Think about the most powerful speech you’ve ever heard a leader give. What made that speech–and that speaker–memorable was likely a mix of authenticity, stage presence, masterful delivery, and–above all–an inspirational message.
Nobody ever walked out of a great speech saying, “I loved the way she used PowerPoint.” Yet, all too often, speakers rely on tools like it to carry them through a presentation.
Real leaders speak to make a difference, to promote a vision, to change the way people think and feel and act. Their ability to lead goes hand in hand with their ability to get their message across, no matter what size audience they’re addressing. Drawing on his years of experience in coaching executives, Christopher Witt shows not just how to make a speech but why and when you should make one. His practical advice on how to take your game to the next level includes:
• You are the message. Who you are–your character, experience, values–shapes the message your listeners hear.
• Content is king. Delivery is important, but it is only the helpful–or unhelpful–servant of your message. So build each speech around one, and only one, “Big Idea.”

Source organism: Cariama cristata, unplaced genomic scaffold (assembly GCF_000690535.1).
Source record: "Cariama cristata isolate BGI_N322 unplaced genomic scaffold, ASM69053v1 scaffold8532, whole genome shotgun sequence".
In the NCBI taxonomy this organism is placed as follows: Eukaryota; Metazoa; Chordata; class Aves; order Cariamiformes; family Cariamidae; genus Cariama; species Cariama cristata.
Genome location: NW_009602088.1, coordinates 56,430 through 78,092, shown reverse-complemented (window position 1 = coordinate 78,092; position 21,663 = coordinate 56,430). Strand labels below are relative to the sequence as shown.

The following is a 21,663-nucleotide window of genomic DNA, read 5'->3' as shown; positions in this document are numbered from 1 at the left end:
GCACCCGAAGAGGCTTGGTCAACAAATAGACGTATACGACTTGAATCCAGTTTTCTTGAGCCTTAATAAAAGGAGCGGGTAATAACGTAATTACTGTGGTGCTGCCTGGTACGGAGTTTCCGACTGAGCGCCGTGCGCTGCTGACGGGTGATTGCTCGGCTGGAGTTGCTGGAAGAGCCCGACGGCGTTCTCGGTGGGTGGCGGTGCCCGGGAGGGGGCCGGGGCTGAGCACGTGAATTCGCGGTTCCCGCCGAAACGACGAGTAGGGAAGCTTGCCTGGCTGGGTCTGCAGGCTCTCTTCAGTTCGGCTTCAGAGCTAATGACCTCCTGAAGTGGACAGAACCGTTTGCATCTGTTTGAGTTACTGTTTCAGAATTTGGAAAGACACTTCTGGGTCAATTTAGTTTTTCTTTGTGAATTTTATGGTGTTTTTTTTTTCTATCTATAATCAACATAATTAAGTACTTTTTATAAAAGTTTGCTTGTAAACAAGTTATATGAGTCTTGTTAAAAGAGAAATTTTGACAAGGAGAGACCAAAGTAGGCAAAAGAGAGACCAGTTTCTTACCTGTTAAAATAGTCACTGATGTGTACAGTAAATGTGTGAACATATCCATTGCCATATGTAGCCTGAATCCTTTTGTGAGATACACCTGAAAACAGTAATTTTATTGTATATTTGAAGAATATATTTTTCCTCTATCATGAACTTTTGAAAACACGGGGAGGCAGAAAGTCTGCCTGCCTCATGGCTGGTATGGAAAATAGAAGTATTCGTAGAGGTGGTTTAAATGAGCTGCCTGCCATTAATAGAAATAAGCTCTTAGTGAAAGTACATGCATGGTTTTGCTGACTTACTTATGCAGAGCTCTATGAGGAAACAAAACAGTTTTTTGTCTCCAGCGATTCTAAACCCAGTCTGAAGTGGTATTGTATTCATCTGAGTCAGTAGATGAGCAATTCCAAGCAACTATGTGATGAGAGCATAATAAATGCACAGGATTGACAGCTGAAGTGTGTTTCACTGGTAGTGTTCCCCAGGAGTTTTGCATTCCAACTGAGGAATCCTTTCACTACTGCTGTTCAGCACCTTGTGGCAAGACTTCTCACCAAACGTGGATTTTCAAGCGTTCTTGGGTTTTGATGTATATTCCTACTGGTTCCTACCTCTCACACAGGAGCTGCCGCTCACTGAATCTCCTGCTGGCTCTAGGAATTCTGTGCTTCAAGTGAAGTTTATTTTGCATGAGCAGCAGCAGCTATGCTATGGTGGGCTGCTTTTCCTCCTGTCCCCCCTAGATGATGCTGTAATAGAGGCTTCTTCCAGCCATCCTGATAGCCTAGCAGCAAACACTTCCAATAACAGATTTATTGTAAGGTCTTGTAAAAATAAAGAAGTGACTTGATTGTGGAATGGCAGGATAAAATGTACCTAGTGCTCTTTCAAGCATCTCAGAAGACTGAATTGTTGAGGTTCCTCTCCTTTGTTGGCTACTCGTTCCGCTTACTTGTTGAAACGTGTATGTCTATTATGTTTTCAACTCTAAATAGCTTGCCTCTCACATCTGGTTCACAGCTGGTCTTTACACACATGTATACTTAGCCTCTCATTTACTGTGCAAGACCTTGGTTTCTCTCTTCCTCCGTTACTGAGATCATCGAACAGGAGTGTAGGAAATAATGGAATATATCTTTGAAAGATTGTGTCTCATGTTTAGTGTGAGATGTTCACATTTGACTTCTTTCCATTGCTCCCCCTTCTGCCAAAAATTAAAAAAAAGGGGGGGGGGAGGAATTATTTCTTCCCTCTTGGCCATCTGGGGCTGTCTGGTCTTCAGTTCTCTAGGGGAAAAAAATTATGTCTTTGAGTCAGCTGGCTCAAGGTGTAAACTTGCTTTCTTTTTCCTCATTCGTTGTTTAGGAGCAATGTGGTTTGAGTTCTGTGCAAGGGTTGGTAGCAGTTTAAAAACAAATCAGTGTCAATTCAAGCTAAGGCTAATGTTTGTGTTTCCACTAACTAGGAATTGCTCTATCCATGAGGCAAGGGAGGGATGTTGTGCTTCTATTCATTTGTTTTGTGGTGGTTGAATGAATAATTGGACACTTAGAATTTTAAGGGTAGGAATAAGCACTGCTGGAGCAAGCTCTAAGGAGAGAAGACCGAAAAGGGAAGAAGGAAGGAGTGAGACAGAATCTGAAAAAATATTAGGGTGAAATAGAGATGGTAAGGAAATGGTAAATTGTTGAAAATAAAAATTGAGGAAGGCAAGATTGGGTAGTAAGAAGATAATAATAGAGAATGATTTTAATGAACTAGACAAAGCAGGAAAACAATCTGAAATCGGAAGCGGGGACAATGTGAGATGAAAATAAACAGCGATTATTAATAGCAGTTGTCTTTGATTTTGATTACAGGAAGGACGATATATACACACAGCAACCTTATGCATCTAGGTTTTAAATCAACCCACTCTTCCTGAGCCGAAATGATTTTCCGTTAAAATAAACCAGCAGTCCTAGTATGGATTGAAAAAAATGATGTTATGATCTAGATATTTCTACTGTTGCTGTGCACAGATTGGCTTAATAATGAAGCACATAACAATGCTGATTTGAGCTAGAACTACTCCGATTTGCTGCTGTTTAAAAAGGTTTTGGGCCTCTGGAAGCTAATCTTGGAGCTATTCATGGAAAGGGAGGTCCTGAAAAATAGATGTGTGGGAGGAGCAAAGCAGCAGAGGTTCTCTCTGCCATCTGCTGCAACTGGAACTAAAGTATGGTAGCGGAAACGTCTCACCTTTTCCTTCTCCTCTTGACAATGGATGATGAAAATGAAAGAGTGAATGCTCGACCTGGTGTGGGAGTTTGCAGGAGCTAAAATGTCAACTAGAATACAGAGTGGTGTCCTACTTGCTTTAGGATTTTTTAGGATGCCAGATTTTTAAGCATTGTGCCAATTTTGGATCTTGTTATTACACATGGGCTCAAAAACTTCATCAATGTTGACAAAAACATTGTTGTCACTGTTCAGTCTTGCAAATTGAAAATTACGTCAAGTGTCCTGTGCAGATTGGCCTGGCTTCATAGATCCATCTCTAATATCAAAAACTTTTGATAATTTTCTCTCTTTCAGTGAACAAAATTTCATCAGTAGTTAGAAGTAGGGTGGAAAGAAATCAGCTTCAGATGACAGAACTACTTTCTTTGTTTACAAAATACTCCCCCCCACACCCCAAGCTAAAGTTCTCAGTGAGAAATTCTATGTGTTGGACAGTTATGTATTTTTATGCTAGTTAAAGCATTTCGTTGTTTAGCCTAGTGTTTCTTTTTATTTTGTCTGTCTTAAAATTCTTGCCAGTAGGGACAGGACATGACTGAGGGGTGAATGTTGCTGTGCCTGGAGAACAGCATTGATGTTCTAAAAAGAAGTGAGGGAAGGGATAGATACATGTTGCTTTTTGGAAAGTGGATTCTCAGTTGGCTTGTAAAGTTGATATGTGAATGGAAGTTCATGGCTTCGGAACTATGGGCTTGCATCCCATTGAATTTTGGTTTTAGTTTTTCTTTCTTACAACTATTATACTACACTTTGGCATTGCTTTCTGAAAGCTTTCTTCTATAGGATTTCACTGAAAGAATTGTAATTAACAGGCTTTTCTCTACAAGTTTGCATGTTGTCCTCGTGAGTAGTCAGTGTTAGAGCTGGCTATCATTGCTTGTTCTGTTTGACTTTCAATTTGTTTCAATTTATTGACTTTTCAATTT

• A confused mind always says no. When you want your listeners to say yes, you’ve got to make them understand what you want them to do and why they should care.
• Dare to do the unexpected. Leaders know the rules, and they know when, why, and how to break them.
In chapters that can be read in five minutes or less and in a book that can be gone through in one sitting, Witt shows you how to become more confident, more commanding, more compelling speakers. But this isn’t just a book about speaking. It’s about leadership and about how people–CEOs and PTA presidents, small business owners and sales reps, middle managers and techno geeks–can present themselves and their ideas with greater impact.
In Witt's succinct and humorous assessment of leadership strategies and the art of the public presentation, the business consultant focuses on the basics and the particulars that often go by the wayside when speakers rely on crutches like PowerPoint. A good speaker and leader knows that the individual is inseparable from his or her message, that ideas must be conveyed simply and powerfully, and that conviction is paramount to get others on board. Witt, founder and president of his own Witt Communications company, goes into great detail illustrating exactly what a successful speaker does and how those skills translate to good leadership. While Witt's primer doesn't say anything particularly new, it's a fine demonstration of his principles at work: well-organized and straightforward, with plenty of concrete take-away techniques. Geared toward those looking to get a leg up at work, shape their ideas and overcome the public speaking jitters, Witt's quick, witty instructional makes a fine addition to the office arsenal.
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